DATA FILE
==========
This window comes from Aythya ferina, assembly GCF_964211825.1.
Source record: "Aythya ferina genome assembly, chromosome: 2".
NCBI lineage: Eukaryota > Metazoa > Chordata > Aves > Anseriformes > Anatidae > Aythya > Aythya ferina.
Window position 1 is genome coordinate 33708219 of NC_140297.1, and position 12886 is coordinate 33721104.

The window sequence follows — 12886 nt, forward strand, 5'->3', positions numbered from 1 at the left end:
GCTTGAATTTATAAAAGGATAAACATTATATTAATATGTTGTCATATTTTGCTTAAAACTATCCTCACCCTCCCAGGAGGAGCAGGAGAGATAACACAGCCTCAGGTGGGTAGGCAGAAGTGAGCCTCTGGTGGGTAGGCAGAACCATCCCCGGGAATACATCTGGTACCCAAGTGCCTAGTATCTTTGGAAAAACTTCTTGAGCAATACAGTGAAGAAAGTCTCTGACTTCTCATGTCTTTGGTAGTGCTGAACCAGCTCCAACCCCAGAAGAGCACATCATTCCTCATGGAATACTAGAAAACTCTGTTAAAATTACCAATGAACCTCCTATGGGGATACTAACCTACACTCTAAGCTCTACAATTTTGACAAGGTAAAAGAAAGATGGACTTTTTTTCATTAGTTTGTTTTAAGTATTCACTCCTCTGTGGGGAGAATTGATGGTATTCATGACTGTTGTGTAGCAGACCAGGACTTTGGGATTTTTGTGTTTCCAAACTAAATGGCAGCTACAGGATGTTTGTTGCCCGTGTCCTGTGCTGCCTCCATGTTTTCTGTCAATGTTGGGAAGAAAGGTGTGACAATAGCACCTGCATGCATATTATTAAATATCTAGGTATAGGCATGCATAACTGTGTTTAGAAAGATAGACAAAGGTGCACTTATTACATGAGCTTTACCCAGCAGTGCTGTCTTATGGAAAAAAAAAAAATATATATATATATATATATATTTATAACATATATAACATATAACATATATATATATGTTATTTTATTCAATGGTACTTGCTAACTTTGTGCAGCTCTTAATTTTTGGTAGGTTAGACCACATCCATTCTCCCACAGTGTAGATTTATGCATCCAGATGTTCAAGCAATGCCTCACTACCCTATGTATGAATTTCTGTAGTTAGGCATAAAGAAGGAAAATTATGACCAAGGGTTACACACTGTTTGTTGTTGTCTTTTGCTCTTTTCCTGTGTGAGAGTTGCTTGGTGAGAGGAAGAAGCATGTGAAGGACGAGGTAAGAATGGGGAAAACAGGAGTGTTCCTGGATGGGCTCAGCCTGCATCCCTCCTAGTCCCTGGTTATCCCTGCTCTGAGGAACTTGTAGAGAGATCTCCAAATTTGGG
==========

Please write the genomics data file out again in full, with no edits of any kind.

This window comes from Aythya ferina, assembly GCF_964211825.1.
Source record: "Aythya ferina genome assembly, chromosome: 2".
NCBI lineage: Eukaryota > Metazoa > Chordata > Aves > Anseriformes > Anatidae > Aythya > Aythya ferina.
Window position 1 is genome coordinate 33708219 of NC_140297.1, and position 12886 is coordinate 33721104.

The window sequence follows — 12886 nt, forward strand, 5'->3', positions numbered from 1 at the left end:
GCTTGAATTTATAAAAGGATAAACATTATATTAATATGTTGTCATATTTTGCTTAAAACTATCCTCACCCTCCCAGGAGGAGCAGGAGAGATAACACAGCCTCAGGTGGGTAGGCAGAAGTGAGCCTCTGGTGGGTAGGCAGAACCATCCCCGGGAATACATCTGGTACCCAAGTGCCTAGTATCTTTGGAAAAACTTCTTGAGCAATACAGTGAAGAAAGTCTCTGACTTCTCATGTCTTTGGTAGTGCTGAACCAGCTCCAACCCCAGAAGAGCACATCATTCCTCATGGAATACTAGAAAACTCTGTTAAAATTACCAATGAACCTCCTATGGGGATACTAACCTACACTCTAAGCTCTACAATTTTGACAAGGTAAAAGAAAGATGGACTTTTTTTCATTAGTTTGTTTTAAGTATTCACTCCTCTGTGGGGAGAATTGATGGTATTCATGACTGTTGTGTAGCAGACCAGGACTTTGGGATTTTTGTGTTTCCAAACTAAATGGCAGCTACAGGATGTTTGTTGCCCGTGTCCTGTGCTGCCTCCATGTTTTCTGTCAATGTTGGGAAGAAAGGTGTGACAATAGCACCTGCATGCATATTATTAAATATCTAGGTATAGGCATGCATAACTGTGTTTAGAAAGATAGACAAAGGTGCACTTATTACATGAGCTTTACCCAGCAGTGCTGTCTTATGGAAAAAAAAAAAATATATATATATATATATATATTTATAACATATATAACATATAACATATATATATATGTTATTTTATTCAATGGTACTTGCTAACTTTGTGCAGCTCTTAATTTTTGGTAGGTTAGACCACATCCATTCTCCCACAGTGTAGATTTATGCATCCAGATGTTCAAGCAATGCCTCACTACCCTATGTATGAATTTCTGTAGTTAGGCATAAAGAAGGAAAATTATGACCAAGGGTTACACACTGTTTGTTGTTGTCTTTTGCTCTTTTCCTGTGTGAGAGTTGCTTGGTGAGAGGAAGAAGCATGTGAAGGACGAGGTAAGAATGGGGAAAACAGGAGTGTTCCTGGATGGGCTCAGCCTGCATCCCTCCTAGTCCCTGGTTATCCCTGCTCTGAGGAACTTGTAGAGAGATCTCCAAATTTGGG